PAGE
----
A sign on Byron Harmon’s office wall says: “The bad news is, time flies. The good news is, you’re the pilot.” If ever anyone has shown a knack for getting more out of the given day than any human can reasonably expect to, it’s the WNYW New York news director. An author, playwright, film producer and soon-to-be ultra-marathoner, Harmon is happiest when he’s mega-tasking. “I try to use almost every minute of the day to do something,” he says. “It’s rare I’m not doing anything.”
It’s also rare that one lands their first news director job in the No. 1 market. But that’s how it works for Byron Harmon. “He knows news, he’s opened bureaus and managed large groups of people,” says Lew Leone, VP/general manager of WNYW-WWOR. “Byron is a guy who gets things done.”
Raised in rural Louisiana, Harmon joined the army to pay for college, and learned to relate to people from all cultures. His roommates at Fort Riley, he says, included a neo-Nazi, a guy from the Appalachians who’d never known a black person, and a Satanism devotee. Making matters more complicated, Harmon was in a Black Nationalist phase. “Over time, we started having interesting conversations about race, class, identity,” he says. “I wouldn’t say I respected them, but I understood how they became that way.”
Harmon spent two years in Germany, and was counting the days until his release when Saddam Hussein invaded Kuwait, and Harmon—who scouted bomb targets—was needed in Iraq. Eight months later, he was free, and off to college. He took a communications class, and realized his military training—monitoring several radios, making decisions with senior officers breathing down his neck—might work in the TV world. He rose quickly, from a “glorified PA” at WBRZ Baton Rouge, to producer at KJRH Tulsa, and on to major markets.
Back on the East Coast, Katherine Green, then news director at WFLA Tampa, kept notes on all the producers nationwide who caught her eye. Harmon’s work, full of emotion and energy, got him in her giant notebook. When Green became news director at WBAL Baltimore, she enticed Harmon to join her. About a year in, Harmon had an offer to work at WCBS New York. He told Green that God told him to take the job.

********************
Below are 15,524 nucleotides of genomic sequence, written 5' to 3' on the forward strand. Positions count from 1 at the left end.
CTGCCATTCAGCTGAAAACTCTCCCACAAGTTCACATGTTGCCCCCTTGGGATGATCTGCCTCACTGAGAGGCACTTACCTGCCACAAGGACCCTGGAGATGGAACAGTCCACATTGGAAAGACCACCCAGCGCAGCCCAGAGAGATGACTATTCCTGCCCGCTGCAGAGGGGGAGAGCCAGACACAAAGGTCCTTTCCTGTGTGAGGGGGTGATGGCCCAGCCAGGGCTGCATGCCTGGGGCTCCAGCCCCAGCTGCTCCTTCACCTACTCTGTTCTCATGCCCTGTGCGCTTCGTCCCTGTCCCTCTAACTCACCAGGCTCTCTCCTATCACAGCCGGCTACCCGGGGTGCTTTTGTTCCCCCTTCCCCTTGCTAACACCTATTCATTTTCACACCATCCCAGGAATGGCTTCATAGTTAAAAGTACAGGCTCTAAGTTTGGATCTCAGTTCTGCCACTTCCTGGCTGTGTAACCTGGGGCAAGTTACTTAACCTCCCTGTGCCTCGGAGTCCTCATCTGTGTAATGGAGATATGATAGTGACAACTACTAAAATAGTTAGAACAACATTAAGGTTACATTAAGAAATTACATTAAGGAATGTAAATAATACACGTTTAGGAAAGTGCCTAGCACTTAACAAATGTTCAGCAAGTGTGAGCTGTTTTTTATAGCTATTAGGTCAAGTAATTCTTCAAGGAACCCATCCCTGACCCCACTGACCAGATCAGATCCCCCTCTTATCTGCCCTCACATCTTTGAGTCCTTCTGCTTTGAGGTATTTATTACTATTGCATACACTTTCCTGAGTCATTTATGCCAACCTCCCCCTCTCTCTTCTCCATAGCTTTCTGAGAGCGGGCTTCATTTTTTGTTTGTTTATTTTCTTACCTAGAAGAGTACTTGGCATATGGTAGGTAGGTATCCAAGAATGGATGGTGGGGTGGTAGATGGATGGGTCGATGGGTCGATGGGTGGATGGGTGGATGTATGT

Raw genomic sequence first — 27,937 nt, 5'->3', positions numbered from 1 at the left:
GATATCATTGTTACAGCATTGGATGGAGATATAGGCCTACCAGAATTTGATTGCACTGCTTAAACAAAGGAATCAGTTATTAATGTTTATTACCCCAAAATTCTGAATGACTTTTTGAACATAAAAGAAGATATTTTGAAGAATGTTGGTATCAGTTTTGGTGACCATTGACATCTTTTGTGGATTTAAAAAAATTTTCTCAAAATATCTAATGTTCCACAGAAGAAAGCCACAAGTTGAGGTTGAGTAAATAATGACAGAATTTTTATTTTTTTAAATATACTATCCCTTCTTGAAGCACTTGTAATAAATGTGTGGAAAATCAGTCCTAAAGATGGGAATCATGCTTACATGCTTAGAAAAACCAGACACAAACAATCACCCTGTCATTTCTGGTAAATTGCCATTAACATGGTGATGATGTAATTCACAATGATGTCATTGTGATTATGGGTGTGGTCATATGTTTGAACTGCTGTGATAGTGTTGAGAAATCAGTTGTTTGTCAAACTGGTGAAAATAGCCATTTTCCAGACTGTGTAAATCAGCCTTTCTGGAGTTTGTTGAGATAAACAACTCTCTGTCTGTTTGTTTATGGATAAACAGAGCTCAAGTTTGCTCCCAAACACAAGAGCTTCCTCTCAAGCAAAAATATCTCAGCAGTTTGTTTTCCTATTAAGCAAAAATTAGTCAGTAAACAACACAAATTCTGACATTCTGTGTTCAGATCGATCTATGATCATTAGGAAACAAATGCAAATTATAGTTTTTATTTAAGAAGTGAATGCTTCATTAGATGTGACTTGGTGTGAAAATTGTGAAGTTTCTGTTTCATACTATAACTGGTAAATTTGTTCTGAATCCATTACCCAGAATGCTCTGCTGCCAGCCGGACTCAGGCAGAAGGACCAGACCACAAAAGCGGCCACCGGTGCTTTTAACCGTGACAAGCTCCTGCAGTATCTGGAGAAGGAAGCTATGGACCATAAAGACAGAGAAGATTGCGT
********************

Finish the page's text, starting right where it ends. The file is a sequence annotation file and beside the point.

“She said, ‘God gave you some bad advice,’” recalls Harmon with a laugh.
Many years later, Green brought Harmon on at CNN International. “In a business filled with aggressive and assertive, Type-A personalities, he’s one who is thoughtful,” says Green.
The learning curve in international news is massive, but Harmon soaked it up. “Byron was never afraid to say, ‘What’s the thinking behind that, how does that come together?’” says Tony Maddox, CNN International executive VP and managing director.
But the globe-hopping flights were constant, and a near breakdown, he says, prompted his resignation. Harmon unplugged from the media world—and the world at large—for months, and was watching a special on solitary confinement when he says he saw bits of himself in the inmates. “I said, ‘I have to get back into television,’” Harmon says.
He landed at WNYW in 2012, and a year later was named news director. Good Day New York is up 23% since then, and he’s overseen the launch of Fox Docs, the behind-the-scenes news franchise Big Idea, and freewheeling Friday Night Live.
The consummate polymath, Harmon has authored several novels and a memoir, fittingly titled God Gave Me Some Bad Advice, along with a play. A murder mystery is set for a May publication. By then, with any luck, Harmon will have run a 50-mile ultra-marathon. He is skipping those 26.1-mile endurance tests altogether, he says, because “everybody does marathons.”
Harmon isn’t one to stay put for too long, but he’s enjoying his time at Fox 5. “Maybe some great adventure will come along,” he says. “But right now, I’m in a great space.”
Michael Malone, senior content producer at B+C/Multichannel News, covers network programming, including entertainment, news and sports on broadcast, cable and streaming; and local broadcast television. He hosts the podcasts Busted Pilot, about what’s new in television, and Series Business, a chat with the creator of a new program, and writes the column “The Watchman.” He joined B+C in 2005. His journalism has also appeared in The New York Times, The Philadelphia Inquirer, Playboy and New York magazine.
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